The early medieval ‘agricultural revolution’ saw the advent of new, extensive forms of cereal farming that enabled landowners to amass wealth by exploiting the labour of others and supported the exceptionally rapid growth of towns, markets and populations. The spread of open-field farming in particular is regarded as one of the transformative changes of the Middle Ages, one that has left a clear mark on the landscape today.
Historians have, until now, had to rely on a small number of later medieval texts, post-medieval maps and scatters of potsherds associated with manuring. when investigating the ‘cerealisation’ of the early medieval countryside. The project ‘Feeding Anglo-Saxon England’ (FeedSax) addresses an ongoing debate regarding the origins and impact of open field farming in England from the perspective of bioarchaeology (the study of plant macrofossils, animal bones, and pollen). This talk presents an overview of some of FeedSax’s results, which constitute the first direct evidence for the conditions in which medieval crops were grown.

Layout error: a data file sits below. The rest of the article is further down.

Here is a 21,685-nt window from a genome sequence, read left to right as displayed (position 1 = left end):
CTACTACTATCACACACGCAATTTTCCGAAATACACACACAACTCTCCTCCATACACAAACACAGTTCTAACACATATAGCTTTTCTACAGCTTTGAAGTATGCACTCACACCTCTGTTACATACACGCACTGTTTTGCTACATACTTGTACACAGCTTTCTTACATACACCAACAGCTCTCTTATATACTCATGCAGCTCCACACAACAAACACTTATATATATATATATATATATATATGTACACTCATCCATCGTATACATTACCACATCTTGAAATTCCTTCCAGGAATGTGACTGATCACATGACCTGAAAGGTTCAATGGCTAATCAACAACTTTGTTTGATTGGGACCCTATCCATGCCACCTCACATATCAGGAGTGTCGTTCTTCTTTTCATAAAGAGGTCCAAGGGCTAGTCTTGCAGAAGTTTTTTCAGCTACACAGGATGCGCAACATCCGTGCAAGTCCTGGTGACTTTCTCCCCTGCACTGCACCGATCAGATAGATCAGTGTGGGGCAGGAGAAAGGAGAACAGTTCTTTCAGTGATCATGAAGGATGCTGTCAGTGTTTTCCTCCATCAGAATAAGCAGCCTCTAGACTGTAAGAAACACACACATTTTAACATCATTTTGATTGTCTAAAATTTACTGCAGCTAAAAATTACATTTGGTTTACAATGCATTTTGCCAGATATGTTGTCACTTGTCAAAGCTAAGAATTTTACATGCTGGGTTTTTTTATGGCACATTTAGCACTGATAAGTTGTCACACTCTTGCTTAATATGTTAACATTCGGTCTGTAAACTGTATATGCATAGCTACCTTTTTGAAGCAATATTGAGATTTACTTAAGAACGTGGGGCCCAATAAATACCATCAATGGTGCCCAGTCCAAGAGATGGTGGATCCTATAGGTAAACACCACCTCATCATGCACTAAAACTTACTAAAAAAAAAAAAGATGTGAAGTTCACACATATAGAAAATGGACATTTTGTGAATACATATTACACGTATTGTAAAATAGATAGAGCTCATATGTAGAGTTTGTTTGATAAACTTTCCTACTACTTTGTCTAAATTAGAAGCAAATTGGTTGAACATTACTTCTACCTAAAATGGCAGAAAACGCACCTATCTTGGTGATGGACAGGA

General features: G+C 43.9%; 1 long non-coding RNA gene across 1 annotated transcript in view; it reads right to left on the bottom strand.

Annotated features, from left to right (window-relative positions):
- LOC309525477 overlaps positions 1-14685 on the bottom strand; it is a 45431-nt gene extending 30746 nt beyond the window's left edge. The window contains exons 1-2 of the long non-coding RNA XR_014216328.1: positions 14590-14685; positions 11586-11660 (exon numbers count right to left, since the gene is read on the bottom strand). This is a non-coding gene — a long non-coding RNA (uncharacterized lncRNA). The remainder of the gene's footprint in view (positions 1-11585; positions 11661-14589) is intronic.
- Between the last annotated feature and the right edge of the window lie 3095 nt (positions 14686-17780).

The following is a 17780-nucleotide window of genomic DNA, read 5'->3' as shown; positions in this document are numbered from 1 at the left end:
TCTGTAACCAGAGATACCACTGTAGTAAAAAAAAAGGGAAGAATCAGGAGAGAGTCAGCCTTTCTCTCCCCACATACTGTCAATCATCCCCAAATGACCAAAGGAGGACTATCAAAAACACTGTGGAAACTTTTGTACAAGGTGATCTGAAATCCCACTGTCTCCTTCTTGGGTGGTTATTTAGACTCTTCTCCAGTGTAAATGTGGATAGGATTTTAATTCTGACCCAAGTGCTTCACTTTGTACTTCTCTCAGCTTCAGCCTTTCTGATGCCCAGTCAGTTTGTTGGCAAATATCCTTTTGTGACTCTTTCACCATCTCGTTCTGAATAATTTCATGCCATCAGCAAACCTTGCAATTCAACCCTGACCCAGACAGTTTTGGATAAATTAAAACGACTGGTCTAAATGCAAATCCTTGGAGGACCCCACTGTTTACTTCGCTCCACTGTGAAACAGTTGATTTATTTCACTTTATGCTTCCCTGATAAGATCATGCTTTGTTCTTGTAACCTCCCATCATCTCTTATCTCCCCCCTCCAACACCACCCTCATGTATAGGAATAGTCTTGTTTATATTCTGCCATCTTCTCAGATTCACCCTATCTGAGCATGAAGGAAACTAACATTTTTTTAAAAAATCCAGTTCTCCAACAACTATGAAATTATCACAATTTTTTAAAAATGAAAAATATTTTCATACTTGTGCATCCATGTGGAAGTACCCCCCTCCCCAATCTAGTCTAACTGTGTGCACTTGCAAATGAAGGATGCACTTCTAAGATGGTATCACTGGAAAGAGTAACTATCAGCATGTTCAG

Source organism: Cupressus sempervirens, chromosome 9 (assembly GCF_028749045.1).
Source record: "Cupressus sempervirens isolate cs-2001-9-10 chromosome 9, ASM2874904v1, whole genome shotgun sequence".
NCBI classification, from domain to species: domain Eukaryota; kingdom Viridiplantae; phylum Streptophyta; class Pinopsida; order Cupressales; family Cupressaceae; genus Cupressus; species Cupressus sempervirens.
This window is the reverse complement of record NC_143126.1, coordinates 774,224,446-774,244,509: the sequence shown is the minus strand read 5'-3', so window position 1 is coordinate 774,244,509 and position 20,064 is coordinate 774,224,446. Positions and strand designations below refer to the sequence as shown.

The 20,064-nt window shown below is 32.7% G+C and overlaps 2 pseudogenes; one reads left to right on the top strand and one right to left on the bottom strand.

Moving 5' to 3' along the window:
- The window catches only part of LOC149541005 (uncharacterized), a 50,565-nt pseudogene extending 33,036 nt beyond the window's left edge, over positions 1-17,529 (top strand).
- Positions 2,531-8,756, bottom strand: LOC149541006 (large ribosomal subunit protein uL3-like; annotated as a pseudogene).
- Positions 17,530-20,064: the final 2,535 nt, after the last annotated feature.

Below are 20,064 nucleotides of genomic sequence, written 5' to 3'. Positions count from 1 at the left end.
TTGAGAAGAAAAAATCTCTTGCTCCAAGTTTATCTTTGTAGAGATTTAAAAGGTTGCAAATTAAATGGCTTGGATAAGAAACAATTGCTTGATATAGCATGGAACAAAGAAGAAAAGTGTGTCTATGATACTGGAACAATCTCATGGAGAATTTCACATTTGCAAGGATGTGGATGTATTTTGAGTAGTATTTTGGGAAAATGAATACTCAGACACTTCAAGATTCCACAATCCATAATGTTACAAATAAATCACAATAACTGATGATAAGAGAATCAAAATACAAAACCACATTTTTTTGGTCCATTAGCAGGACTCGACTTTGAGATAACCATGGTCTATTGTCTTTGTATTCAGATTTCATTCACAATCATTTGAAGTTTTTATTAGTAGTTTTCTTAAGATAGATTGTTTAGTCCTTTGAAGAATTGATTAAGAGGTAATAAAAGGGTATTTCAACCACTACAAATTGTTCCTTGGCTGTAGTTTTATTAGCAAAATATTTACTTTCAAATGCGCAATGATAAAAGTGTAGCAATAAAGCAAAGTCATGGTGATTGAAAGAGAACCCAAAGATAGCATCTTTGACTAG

This event is part of a series of talks organised by the Oxford Martin Programme on the Future of Food
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Professor Helena Hamerow
Professor of Early Medieval Archaeology
Professor Helena Hamerow is Professor of Early Medieval Archaeology at the Institute of Archaeology and Faculty of History, University of Oxford